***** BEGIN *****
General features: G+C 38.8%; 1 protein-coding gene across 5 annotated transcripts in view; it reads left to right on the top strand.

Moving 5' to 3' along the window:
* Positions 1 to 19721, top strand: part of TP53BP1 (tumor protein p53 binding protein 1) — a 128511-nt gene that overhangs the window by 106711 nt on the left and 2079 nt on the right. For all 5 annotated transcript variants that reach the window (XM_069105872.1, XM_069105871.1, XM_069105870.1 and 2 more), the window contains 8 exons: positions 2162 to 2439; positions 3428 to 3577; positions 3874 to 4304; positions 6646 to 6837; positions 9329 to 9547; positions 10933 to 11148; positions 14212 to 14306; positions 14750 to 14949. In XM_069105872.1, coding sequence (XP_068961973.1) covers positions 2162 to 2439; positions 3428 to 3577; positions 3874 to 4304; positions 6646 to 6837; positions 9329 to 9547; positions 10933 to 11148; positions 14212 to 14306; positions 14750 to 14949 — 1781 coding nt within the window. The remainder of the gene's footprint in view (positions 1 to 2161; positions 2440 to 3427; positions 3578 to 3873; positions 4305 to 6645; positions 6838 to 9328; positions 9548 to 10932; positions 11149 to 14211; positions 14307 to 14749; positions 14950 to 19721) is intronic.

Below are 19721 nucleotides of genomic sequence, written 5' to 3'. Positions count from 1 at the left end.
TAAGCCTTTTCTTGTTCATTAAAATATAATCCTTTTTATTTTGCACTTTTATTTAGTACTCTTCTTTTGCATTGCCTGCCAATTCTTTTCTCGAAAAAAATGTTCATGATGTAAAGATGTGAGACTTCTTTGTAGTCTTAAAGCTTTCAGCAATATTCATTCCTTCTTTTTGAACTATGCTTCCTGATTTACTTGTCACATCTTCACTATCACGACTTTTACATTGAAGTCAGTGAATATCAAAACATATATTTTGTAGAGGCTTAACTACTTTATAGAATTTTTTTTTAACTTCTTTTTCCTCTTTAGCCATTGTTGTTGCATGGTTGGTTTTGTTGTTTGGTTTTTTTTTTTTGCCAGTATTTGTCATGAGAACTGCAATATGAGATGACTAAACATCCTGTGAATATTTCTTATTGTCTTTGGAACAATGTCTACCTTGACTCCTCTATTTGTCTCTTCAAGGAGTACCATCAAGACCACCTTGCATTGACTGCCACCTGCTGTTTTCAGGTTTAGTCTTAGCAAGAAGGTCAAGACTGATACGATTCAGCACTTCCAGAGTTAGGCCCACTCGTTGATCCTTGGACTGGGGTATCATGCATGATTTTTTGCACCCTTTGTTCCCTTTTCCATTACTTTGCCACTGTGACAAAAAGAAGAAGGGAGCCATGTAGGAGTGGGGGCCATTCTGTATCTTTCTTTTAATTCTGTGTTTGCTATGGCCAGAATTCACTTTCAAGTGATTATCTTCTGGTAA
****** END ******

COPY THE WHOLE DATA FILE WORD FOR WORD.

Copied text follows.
General features: G+C 38.8%; 1 protein-coding gene across 5 annotated transcripts in view; it reads left to right on the top strand.

Moving 5' to 3' along the window:
* Positions 1 to 19721, top strand: part of TP53BP1 (tumor protein p53 binding protein 1) — a 128511-nt gene that overhangs the window by 106711 nt on the left and 2079 nt on the right. For all 5 annotated transcript variants that reach the window (XM_069105872.1, XM_069105871.1, XM_069105870.1 and 2 more), the window contains 8 exons: positions 2162 to 2439; positions 3428 to 3577; positions 3874 to 4304; positions 6646 to 6837; positions 9329 to 9547; positions 10933 to 11148; positions 14212 to 14306; positions 14750 to 14949. In XM_069105872.1, coding sequence (XP_068961973.1) covers positions 2162 to 2439; positions 3428 to 3577; positions 3874 to 4304; positions 6646 to 6837; positions 9329 to 9547; positions 10933 to 11148; positions 14212 to 14306; positions 14750 to 14949 — 1781 coding nt within the window. The remainder of the gene's footprint in view (positions 1 to 2161; positions 2440 to 3427; positions 3578 to 3873; positions 4305 to 6645; positions 6838 to 9328; positions 9548 to 10932; positions 11149 to 14211; positions 14307 to 14749; positions 14950 to 19721) is intronic.

Below are 19721 nucleotides of genomic sequence, written 5' to 3'. Positions count from 1 at the left end.
TAAGCCTTTTCTTGTTCATTAAAATATAATCCTTTTTATTTTGCACTTTTATTTAGTACTCTTCTTTTGCATTGCCTGCCAATTCTTTTCTCGAAAAAAATGTTCATGATGTAAAGATGTGAGACTTCTTTGTAGTCTTAAAGCTTTCAGCAATATTCATTCCTTCTTTTTGAACTATGCTTCCTGATTTACTTGTCACATCTTCACTATCACGACTTTTACATTGAAGTCAGTGAATATCAAAACATATATTTTGTAGAGGCTTAACTACTTTATAGAATTTTTTTTTAACTTCTTTTTCCTCTTTAGCCATTGTTGTTGCATGGTTGGTTTTGTTGTTTGGTTTTTTTTTTTTGCCAGTATTTGTCATGAGAACTGCAATATGAGATGACTAAACATCCTGTGAATATTTCTTATTGTCTTTGGAACAATGTCTACCTTGACTCCTCTATTTGTCTCTTCAAGGAGTACCATCAAGACCACCTTGCATTGACTGCCACCTGCTGTTTTCAGGTTTAGTCTTAGCAAGAAGGTCAAGACTGATACGATTCAGCACTTCCAGAGTTAGGCCCACTCGTTGATCCTTGGACTGGGGTATCATGCATGATTTTTTGCACCCTTTGTTCCCTTTTCCATTACTTTGCCACTGTGACAAAAAGAAGAAGGGAGCCATGTAGGAGTGGGGGCCATTCTGTATCTTTCTTTTAATTCTGTGTTTGCTATGGCCAGAATTCACTTTCAAGTGATTATCTTCTGGTAA